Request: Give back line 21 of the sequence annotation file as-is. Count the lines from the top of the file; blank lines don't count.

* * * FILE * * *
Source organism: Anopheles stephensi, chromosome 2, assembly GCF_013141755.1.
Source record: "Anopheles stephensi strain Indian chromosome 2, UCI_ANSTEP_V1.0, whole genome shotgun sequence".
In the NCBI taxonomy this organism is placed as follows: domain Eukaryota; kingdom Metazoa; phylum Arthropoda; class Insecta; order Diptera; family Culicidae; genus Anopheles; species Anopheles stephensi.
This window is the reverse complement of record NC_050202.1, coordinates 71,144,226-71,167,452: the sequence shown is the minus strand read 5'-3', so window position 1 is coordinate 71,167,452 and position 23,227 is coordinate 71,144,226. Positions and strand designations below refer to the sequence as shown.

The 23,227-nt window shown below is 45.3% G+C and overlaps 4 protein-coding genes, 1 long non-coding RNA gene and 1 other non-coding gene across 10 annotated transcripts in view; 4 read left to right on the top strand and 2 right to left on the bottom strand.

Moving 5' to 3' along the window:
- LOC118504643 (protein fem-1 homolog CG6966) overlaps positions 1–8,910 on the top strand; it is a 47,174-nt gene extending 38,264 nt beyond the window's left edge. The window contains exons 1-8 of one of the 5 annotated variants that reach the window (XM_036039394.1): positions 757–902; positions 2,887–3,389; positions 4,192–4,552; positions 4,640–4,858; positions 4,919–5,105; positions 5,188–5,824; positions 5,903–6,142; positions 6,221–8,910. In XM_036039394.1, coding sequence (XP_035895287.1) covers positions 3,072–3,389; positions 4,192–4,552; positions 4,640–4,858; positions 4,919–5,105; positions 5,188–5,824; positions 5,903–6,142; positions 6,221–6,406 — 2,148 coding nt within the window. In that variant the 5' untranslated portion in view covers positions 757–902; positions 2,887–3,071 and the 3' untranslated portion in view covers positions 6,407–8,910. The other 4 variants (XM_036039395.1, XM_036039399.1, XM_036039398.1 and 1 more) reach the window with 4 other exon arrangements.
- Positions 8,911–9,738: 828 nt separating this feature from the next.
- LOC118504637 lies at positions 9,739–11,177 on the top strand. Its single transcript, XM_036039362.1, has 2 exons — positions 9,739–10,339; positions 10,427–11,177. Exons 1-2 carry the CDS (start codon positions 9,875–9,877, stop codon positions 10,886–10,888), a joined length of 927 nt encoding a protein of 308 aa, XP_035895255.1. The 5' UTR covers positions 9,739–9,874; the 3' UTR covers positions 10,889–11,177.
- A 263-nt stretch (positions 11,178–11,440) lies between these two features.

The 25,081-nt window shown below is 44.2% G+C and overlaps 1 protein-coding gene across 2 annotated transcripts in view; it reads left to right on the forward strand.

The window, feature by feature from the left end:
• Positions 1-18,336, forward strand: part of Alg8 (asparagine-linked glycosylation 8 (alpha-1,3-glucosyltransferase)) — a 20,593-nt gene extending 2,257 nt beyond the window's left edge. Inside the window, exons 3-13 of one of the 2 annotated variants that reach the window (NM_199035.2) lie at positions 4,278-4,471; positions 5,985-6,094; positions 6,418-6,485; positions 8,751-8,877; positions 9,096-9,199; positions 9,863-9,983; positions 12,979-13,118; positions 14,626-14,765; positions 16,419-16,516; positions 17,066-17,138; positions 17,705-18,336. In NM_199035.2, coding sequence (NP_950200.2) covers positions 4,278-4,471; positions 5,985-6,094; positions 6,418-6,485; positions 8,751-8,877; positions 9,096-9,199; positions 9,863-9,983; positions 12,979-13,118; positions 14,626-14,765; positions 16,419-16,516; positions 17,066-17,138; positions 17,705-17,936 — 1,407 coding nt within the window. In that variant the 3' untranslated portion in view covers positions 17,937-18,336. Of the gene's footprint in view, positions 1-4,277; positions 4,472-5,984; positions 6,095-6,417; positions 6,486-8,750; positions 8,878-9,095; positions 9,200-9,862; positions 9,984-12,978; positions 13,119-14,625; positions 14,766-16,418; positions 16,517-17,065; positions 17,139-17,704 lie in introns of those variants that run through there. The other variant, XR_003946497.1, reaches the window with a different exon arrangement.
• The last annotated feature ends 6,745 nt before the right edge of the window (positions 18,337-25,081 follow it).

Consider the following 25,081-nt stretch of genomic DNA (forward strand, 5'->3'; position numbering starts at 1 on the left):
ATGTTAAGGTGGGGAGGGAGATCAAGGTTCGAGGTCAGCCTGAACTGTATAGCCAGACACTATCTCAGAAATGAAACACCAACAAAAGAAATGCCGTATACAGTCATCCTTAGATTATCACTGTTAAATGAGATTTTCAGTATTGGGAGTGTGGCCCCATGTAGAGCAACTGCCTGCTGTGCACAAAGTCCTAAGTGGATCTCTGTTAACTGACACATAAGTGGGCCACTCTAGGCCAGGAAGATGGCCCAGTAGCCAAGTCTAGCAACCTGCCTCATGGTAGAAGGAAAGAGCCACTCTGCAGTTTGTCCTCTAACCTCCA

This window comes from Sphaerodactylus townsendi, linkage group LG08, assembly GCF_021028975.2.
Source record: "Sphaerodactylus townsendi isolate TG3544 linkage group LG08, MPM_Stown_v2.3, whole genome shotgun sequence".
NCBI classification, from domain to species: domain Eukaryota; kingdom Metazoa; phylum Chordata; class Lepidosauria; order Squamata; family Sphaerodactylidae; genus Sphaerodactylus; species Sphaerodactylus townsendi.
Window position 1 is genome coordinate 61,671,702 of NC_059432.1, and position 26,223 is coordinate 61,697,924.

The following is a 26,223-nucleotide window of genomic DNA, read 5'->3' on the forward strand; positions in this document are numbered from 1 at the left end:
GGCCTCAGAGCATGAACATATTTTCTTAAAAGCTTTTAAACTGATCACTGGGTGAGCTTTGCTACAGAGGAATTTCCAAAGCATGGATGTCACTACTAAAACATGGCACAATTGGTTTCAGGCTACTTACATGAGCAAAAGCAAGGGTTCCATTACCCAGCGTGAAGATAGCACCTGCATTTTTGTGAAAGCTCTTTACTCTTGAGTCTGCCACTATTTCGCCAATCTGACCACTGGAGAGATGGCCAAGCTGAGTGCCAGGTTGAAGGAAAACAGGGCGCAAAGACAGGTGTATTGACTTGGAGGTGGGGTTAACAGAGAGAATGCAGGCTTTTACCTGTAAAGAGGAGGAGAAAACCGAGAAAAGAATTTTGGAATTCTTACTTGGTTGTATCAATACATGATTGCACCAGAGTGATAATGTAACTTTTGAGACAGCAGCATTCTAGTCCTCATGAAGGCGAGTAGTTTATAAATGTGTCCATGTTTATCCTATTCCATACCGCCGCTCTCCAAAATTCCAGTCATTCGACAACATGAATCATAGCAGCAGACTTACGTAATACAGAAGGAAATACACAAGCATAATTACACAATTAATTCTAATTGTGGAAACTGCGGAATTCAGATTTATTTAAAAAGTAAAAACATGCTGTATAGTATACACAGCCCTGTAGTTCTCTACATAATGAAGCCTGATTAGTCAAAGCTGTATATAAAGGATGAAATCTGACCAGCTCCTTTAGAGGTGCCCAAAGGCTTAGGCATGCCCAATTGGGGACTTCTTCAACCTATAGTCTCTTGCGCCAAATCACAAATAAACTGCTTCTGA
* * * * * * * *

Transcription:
The following is a 26,223-nucleotide window of genomic DNA, read 5'->3' on the forward strand; positions in this document are numbered from 1 at the left end: